Arthritis is the most common non-intestinal condition associated with Crohn’s Disease and Ulcerative Colitis. Although most people with these diseases do not develop arthritis, three primary kinds may develop:
- Rheumatoid-like Arthritis: This usually involves the wrists and fingers and may improve or worsen without regard to the course of the bowel disease. Sometimes people with this form of arthritis have an antibody in the blood called rheumatoid factor but not all people with rheumatoid-like arthritis have this antibody.
- Ankylosing Spondylitis: This is a condition that involves the lower of the spine and adjacent joints. In addition to pain, it may cause stiffening of the spine, hips, neck, jaw and rib cage. Its course is independent of the underlying bowel disease. As time goes on, the condition may develop even after the bowel disease has improved or the bowel has been removed.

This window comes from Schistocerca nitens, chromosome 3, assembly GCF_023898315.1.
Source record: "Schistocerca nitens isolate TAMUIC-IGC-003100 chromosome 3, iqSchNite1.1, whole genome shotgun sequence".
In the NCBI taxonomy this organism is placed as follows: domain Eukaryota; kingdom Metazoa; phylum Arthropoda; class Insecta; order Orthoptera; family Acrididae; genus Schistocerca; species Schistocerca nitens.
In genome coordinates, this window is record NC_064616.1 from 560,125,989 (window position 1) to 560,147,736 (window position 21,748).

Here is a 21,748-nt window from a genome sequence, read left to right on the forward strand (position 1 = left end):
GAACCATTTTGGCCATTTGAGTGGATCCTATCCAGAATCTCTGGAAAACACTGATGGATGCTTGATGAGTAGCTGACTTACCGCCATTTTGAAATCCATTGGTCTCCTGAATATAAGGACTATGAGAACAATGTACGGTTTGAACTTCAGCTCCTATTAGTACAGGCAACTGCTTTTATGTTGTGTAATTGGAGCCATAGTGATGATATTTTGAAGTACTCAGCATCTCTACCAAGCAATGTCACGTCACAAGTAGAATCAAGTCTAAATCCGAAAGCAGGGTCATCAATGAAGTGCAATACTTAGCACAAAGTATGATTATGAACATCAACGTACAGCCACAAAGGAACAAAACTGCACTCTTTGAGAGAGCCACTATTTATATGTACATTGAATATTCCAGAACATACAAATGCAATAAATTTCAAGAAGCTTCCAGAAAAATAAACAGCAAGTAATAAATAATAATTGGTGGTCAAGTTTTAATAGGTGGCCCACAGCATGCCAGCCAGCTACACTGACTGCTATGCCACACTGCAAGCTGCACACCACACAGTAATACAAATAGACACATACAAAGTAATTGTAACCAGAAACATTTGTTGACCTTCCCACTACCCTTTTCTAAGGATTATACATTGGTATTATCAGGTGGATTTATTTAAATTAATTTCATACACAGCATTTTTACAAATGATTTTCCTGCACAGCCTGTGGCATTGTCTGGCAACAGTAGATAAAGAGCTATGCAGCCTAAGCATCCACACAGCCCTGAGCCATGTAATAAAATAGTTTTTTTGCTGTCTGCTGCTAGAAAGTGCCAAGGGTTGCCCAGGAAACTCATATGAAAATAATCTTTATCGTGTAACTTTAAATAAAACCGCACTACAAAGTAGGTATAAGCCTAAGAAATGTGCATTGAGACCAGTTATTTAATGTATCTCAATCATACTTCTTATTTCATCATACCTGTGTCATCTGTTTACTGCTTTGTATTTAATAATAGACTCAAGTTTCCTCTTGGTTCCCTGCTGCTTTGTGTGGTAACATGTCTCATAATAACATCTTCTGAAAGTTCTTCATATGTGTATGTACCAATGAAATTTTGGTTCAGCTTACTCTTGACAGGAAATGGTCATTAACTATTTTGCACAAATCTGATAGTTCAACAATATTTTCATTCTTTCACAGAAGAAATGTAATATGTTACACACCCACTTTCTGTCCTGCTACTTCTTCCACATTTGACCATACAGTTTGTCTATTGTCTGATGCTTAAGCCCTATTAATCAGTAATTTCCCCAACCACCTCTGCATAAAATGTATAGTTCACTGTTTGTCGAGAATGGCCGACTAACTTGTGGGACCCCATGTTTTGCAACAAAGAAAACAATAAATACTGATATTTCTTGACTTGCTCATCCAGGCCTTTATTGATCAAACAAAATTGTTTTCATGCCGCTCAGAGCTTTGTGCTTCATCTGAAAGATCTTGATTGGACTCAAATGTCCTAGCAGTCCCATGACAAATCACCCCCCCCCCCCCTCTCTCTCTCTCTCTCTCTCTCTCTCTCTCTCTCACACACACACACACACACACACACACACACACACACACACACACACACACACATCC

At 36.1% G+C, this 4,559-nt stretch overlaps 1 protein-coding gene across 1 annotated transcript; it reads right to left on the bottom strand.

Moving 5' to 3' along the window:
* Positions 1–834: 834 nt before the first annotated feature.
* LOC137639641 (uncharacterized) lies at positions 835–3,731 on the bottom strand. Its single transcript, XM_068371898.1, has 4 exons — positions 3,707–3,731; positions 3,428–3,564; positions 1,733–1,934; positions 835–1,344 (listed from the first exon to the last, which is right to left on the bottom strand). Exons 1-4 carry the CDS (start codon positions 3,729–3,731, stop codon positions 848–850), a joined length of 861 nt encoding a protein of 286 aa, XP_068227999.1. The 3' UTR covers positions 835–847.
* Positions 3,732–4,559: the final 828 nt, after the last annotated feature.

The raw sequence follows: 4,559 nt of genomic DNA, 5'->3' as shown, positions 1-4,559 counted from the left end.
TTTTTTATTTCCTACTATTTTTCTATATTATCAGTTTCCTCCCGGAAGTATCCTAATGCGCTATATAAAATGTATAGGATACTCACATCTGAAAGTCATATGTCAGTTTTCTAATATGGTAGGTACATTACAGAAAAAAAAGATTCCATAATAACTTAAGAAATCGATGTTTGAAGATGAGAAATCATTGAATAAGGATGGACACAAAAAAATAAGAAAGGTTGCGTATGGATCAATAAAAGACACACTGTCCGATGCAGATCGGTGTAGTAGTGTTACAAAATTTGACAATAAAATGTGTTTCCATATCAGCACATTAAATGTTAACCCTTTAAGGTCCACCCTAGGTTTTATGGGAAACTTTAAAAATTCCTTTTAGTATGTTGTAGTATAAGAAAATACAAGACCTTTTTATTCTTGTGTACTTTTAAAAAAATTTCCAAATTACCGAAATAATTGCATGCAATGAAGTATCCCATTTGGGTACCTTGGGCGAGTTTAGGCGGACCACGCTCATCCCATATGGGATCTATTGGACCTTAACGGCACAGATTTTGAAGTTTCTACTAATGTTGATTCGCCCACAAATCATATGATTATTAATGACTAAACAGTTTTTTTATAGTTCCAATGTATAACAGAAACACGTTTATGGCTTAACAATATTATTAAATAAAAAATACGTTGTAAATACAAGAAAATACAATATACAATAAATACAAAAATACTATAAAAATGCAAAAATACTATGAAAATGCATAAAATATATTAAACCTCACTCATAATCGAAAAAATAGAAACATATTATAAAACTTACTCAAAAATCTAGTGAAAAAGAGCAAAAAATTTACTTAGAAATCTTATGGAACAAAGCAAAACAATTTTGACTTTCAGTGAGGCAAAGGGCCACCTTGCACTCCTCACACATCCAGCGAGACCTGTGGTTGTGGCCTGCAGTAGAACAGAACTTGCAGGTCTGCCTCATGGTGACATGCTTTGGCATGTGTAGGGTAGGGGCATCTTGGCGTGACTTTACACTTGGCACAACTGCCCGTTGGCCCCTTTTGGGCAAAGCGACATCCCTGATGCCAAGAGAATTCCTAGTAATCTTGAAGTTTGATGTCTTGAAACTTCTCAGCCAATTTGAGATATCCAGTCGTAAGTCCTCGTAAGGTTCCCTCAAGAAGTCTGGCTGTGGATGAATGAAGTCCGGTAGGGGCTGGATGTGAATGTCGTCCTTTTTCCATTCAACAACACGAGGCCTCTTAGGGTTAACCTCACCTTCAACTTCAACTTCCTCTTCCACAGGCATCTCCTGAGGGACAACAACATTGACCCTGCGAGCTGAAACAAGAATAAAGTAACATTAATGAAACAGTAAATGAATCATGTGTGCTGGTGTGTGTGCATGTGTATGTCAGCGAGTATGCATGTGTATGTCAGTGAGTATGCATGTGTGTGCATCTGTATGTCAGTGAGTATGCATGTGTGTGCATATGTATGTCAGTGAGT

- Large Joint Arthritis: This usually affects the knees, ankles, hips and occasionally the elbows and shoulders. The small joints of the hands, feet and spine are usually not involved. Unlike other kinds of arthritis this form often worsens as the bowel disease worsens, and improves as the disease improves. This type of arthritis does not leave permanent joint deformities.
We do not know what causes these three forms of arthritis that develop with either Crohns or UC. Many physicians have attributed the arthritis to some immunologic process that may accompany the intestinal disease but evidence for this is still lacking.